The state of California joined an Inland Empire clean-air lawsuit as a defendant Oct. 13.
The California Trucking Association filed a lawsuit against the South Coast Air Quality Management District in the U.S. District Court for the Central District of California Aug. 5, alleging that the district’s new clean-air rule, which regulates warehouses based on their delivery trucks’ emissions, conflicts with federal law.
The rule, adopted May 7, requires warehouse operators to measure and offset their delivery trucks’ nitrogen oxide and diesel particulate matter emissions through nine options, including purchasing near-zero emission trucks or onsite solar panels, installing air filters in schools, houses, daycares, hospitals or community centers, or through a simple fee. The rule applies only if the warehouse is larger than 100,000 square feet.
“About half of the air pollutants that contribute to smog come from the goods movement industry, with the largest source being heavy-duty trucks heading to warehouses across Southern California,” said Wayne Nastri, South Coast AQMD’s executive officer, in a statement announcing the rule.
The rule helps meet federal clean air standards and reduce negative health impacts, the statement says.
Clean Air Act
The California Trucking Association, in their initial complaint, claims the rule violates Section 209(a) of the Clean Air Act, which states “No state or any political subdivision thereof shall adopt or attempt to enforce any standard relating to the control of emissions from new motor vehicles or new motor vehicle engines subject to this part.”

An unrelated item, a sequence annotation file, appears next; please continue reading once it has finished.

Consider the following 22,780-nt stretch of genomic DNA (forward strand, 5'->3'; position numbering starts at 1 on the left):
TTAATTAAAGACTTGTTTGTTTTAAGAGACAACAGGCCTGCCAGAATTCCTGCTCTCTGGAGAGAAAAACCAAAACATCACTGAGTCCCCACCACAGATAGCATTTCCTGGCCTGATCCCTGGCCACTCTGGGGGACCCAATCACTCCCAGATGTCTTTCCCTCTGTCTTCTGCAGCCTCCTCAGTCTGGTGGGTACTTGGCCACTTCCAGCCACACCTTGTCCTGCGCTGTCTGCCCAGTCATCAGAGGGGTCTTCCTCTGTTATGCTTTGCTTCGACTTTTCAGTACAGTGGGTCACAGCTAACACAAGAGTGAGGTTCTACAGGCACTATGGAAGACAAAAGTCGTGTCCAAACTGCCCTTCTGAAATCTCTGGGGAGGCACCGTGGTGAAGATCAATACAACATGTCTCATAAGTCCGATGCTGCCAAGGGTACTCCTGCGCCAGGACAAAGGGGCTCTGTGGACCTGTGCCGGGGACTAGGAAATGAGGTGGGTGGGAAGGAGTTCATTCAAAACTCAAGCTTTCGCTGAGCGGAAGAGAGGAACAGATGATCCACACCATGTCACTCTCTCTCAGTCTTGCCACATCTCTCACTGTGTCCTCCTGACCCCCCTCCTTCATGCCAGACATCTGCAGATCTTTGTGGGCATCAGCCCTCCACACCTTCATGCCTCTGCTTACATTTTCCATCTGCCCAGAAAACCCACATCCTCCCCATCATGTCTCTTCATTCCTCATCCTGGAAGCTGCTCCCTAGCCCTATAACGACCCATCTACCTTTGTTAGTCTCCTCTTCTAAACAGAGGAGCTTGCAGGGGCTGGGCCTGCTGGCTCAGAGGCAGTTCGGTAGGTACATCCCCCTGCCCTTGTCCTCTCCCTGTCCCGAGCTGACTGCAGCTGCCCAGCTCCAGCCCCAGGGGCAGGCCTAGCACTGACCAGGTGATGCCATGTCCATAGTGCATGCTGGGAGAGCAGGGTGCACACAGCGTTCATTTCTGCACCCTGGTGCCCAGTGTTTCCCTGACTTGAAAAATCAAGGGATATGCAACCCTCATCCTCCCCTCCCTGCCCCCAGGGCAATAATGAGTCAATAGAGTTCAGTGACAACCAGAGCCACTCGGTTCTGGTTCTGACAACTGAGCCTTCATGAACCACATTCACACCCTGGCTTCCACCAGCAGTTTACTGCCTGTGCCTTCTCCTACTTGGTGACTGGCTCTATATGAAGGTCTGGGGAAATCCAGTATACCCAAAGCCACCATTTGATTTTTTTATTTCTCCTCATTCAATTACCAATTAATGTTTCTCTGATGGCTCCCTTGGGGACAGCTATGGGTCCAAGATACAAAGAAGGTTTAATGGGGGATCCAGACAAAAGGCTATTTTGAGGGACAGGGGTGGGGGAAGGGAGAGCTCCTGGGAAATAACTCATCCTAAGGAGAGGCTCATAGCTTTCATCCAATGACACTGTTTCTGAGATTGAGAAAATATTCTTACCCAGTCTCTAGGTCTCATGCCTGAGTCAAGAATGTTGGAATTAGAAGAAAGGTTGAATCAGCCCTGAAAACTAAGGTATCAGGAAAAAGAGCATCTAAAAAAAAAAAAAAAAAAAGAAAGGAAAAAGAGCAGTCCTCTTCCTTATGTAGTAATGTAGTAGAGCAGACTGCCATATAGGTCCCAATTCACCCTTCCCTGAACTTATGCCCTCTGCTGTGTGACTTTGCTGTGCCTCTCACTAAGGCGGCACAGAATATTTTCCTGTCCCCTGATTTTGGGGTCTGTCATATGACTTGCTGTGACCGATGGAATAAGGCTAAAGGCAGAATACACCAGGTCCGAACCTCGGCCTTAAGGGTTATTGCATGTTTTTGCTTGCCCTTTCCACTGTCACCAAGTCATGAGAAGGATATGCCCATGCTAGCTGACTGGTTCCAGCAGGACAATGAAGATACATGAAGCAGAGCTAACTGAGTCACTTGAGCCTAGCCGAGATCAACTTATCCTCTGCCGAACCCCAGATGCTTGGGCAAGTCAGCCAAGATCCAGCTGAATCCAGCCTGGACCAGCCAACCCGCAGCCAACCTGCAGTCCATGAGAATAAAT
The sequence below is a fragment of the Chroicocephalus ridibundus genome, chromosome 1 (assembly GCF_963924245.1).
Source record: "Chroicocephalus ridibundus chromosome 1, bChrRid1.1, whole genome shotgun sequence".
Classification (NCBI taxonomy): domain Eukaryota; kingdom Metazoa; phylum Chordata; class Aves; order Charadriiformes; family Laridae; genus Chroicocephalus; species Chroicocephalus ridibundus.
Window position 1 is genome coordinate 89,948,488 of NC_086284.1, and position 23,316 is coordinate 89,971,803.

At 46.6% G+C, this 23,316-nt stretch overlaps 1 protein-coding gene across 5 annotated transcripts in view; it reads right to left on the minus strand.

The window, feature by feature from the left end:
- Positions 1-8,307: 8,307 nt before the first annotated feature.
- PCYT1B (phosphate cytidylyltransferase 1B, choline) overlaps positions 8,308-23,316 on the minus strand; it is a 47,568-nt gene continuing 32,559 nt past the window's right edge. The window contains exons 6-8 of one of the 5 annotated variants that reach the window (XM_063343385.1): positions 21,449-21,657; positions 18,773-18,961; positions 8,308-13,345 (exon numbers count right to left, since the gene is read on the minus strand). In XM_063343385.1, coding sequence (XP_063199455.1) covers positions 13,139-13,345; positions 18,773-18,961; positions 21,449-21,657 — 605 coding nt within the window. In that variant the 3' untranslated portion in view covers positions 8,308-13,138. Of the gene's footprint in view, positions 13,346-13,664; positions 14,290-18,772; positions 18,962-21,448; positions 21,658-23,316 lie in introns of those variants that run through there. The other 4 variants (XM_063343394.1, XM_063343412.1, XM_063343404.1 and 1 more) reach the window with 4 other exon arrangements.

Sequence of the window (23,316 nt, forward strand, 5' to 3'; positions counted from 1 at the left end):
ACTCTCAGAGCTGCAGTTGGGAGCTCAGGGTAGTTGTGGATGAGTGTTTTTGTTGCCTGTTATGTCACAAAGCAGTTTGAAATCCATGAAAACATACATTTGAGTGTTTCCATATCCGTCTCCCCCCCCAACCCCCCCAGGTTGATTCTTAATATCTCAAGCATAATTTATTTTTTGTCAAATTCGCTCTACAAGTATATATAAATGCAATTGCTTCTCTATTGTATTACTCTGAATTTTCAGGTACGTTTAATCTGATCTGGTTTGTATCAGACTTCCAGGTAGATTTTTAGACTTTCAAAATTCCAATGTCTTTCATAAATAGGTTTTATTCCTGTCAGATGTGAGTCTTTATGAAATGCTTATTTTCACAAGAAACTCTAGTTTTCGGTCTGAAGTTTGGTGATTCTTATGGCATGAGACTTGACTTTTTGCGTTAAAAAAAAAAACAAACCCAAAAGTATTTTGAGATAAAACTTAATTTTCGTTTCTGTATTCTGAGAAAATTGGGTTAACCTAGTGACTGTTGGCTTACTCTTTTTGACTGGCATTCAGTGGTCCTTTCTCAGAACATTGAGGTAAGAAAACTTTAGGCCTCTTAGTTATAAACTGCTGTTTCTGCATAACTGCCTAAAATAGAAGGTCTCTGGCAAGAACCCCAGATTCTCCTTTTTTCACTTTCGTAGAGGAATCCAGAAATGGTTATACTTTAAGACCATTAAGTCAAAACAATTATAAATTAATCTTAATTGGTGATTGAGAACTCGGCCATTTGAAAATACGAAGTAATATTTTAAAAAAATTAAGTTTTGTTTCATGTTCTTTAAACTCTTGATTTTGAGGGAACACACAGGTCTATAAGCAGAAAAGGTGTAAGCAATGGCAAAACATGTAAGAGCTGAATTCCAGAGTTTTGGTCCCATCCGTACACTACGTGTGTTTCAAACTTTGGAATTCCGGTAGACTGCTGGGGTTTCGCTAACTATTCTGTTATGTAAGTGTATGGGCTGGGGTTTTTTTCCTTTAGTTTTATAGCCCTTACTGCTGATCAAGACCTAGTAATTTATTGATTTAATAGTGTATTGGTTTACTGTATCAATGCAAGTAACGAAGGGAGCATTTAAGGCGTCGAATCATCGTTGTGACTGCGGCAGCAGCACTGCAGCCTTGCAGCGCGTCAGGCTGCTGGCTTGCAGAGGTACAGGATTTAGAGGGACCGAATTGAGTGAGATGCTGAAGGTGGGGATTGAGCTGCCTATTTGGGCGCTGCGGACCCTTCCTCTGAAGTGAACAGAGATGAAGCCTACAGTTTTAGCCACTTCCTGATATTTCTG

That prohibition can be waived, however, by the federal government. California currently has a waiver, which Attorney General Rob Bonta claims in his proposed argument extends to the South Coast Air Quality Management District.
The association also claims that the rule violates the Federal Aviation Administration Authorization Act of 1994 (49 U.S.C. § 14501), which rules that “a state, political subdivision of a state, or political authority of two or more states may not enact or enforce a law, regulation, or other provision having the force and effect of law related to a price, route or service of any motor carrier… or any motor private carrier, broker or freight forwarder with respect to the transportation of property.”
The complaint also claims that the rule’s alternative of paying a fee, instead of offsetting through one of the nine options, is a tax as defined by the California Constitution, which would need to be approved by a two-thirds vote of the electorate. The absence of that voter approval renders the rule unconstitutional, they argue. The complaint also claims that the district does not have the statutory power to enact the rule.
“[The rule] compels operators to change their business in ways that will directly impact the types of services the motor carriers provide to their customers, the route the drivers must take, and the prices that the motor carriers charge the customers for service,” the association’s complaint reads.
The state argued in the motion to intervene that the new rule helped California meet its obligations under the Clean Air Act, and that it is part of the State Implementation Plan, which the Environmental Protection Agency is currently reviewing.
The state also argued in a proposed answer that the trucking association’s complaint should be barred due to ripeness, because there has been no injury from the rule yet. The proposed answer goes on to say that the plaintiffs haven’t exhausted administrative remedies, and that the case should be tried in the Ninth Circuit Court of Appeals instead, after the EPA approves the rule.
The California Air Resources Board joined with the California Attorney General in their motion to intervene. Airlines for America also motioned to join, as a plaintiff.
The California Trucking Association is represented by David Robinson, Marne Sussman, Emily Lieban, and Nicholas Dellefave of Holland & Knight LLP, Irvine.